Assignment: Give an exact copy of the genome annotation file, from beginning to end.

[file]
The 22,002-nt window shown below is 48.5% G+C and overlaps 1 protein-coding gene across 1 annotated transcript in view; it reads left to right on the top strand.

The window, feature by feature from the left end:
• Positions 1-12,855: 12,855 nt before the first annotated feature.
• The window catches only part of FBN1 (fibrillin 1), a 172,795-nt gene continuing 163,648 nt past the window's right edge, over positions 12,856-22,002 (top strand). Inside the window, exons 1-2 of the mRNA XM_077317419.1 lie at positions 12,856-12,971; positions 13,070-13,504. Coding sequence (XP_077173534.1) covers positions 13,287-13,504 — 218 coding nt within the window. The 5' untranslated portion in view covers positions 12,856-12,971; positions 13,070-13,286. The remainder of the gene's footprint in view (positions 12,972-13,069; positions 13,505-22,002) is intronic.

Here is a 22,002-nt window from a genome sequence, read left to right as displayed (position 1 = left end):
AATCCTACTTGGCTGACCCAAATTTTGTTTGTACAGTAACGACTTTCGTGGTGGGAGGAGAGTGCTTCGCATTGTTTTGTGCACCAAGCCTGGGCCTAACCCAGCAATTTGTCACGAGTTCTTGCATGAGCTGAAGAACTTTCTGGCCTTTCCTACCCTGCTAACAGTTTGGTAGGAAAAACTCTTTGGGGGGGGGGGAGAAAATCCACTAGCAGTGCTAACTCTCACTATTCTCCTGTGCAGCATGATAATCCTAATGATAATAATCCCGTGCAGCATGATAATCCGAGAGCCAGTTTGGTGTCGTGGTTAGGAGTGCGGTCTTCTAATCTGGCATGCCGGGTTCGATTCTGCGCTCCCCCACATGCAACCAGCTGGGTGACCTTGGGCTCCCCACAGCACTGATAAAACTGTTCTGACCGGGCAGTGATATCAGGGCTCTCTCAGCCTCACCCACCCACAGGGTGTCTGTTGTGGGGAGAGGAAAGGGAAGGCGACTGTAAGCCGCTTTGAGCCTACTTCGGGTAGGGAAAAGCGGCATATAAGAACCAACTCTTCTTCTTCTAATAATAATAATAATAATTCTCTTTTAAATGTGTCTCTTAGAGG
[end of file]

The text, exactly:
The 22,002-nt window shown below is 48.5% G+C and overlaps 1 protein-coding gene across 1 annotated transcript in view; it reads left to right on the top strand.

The window, feature by feature from the left end:
• Positions 1-12,855: 12,855 nt before the first annotated feature.
• The window catches only part of FBN1 (fibrillin 1), a 172,795-nt gene continuing 163,648 nt past the window's right edge, over positions 12,856-22,002 (top strand). Inside the window, exons 1-2 of the mRNA XM_077317419.1 lie at positions 12,856-12,971; positions 13,070-13,504. Coding sequence (XP_077173534.1) covers positions 13,287-13,504 — 218 coding nt within the window. The 5' untranslated portion in view covers positions 12,856-12,971; positions 13,070-13,286. The remainder of the gene's footprint in view (positions 12,972-13,069; positions 13,505-22,002) is intronic.

Here is a 22,002-nt window from a genome sequence, read left to right as displayed (position 1 = left end):
AATCCTACTTGGCTGACCCAAATTTTGTTTGTACAGTAACGACTTTCGTGGTGGGAGGAGAGTGCTTCGCATTGTTTTGTGCACCAAGCCTGGGCCTAACCCAGCAATTTGTCACGAGTTCTTGCATGAGCTGAAGAACTTTCTGGCCTTTCCTACCCTGCTAACAGTTTGGTAGGAAAAACTCTTTGGGGGGGGGGGAGAAAATCCACTAGCAGTGCTAACTCTCACTATTCTCCTGTGCAGCATGATAATCCTAATGATAATAATCCCGTGCAGCATGATAATCCGAGAGCCAGTTTGGTGTCGTGGTTAGGAGTGCGGTCTTCTAATCTGGCATGCCGGGTTCGATTCTGCGCTCCCCCACATGCAACCAGCTGGGTGACCTTGGGCTCCCCACAGCACTGATAAAACTGTTCTGACCGGGCAGTGATATCAGGGCTCTCTCAGCCTCACCCACCCACAGGGTGTCTGTTGTGGGGAGAGGAAAGGGAAGGCGACTGTAAGCCGCTTTGAGCCTACTTCGGGTAGGGAAAAGCGGCATATAAGAACCAACTCTTCTTCTTCTAATAATAATAATAATAATTCTCTTTTAAATGTGTCTCTTAGAGG